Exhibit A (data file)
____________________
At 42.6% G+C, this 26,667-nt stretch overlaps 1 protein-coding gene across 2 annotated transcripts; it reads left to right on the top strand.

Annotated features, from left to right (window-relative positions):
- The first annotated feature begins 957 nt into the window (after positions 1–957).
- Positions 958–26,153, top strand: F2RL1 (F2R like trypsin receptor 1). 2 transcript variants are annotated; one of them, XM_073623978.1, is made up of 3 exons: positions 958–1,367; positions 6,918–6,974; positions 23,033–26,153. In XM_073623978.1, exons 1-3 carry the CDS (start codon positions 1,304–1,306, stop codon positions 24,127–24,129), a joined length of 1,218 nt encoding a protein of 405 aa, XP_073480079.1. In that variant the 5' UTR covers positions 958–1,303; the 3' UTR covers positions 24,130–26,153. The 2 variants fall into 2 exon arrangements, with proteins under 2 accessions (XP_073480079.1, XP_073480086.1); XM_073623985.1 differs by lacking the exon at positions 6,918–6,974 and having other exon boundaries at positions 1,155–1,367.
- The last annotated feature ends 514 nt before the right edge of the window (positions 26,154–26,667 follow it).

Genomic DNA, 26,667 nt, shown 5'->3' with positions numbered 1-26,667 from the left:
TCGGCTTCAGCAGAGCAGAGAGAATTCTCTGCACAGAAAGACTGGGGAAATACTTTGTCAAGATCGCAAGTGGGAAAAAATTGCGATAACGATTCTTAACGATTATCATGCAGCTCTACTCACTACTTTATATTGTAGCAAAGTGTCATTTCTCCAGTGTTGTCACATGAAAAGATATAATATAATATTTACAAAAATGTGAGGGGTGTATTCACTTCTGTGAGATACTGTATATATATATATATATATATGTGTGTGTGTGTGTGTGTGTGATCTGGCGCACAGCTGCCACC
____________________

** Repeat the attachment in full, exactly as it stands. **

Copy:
At 42.6% G+C, this 26,667-nt stretch overlaps 1 protein-coding gene across 2 annotated transcripts; it reads left to right on the top strand.

Annotated features, from left to right (window-relative positions):
- The first annotated feature begins 957 nt into the window (after positions 1–957).
- Positions 958–26,153, top strand: F2RL1 (F2R like trypsin receptor 1). 2 transcript variants are annotated; one of them, XM_073623978.1, is made up of 3 exons: positions 958–1,367; positions 6,918–6,974; positions 23,033–26,153. In XM_073623978.1, exons 1-3 carry the CDS (start codon positions 1,304–1,306, stop codon positions 24,127–24,129), a joined length of 1,218 nt encoding a protein of 405 aa, XP_073480079.1. In that variant the 5' UTR covers positions 958–1,303; the 3' UTR covers positions 24,130–26,153. The 2 variants fall into 2 exon arrangements, with proteins under 2 accessions (XP_073480079.1, XP_073480086.1); XM_073623985.1 differs by lacking the exon at positions 6,918–6,974 and having other exon boundaries at positions 1,155–1,367.
- The last annotated feature ends 514 nt before the right edge of the window (positions 26,154–26,667 follow it).

Genomic DNA, 26,667 nt, shown 5'->3' with positions numbered 1-26,667 from the left:
TCGGCTTCAGCAGAGCAGAGAGAATTCTCTGCACAGAAAGACTGGGGAAATACTTTGTCAAGATCGCAAGTGGGAAAAAATTGCGATAACGATTCTTAACGATTATCATGCAGCTCTACTCACTACTTTATATTGTAGCAAAGTGTCATTTCTCCAGTGTTGTCACATGAAAAGATATAATATAATATTTACAAAAATGTGAGGGGTGTATTCACTTCTGTGAGATACTGTATATATATATATATATATATGTGTGTGTGTGTGTGTGTGTGATCTGGCGCACAGCTGCCACC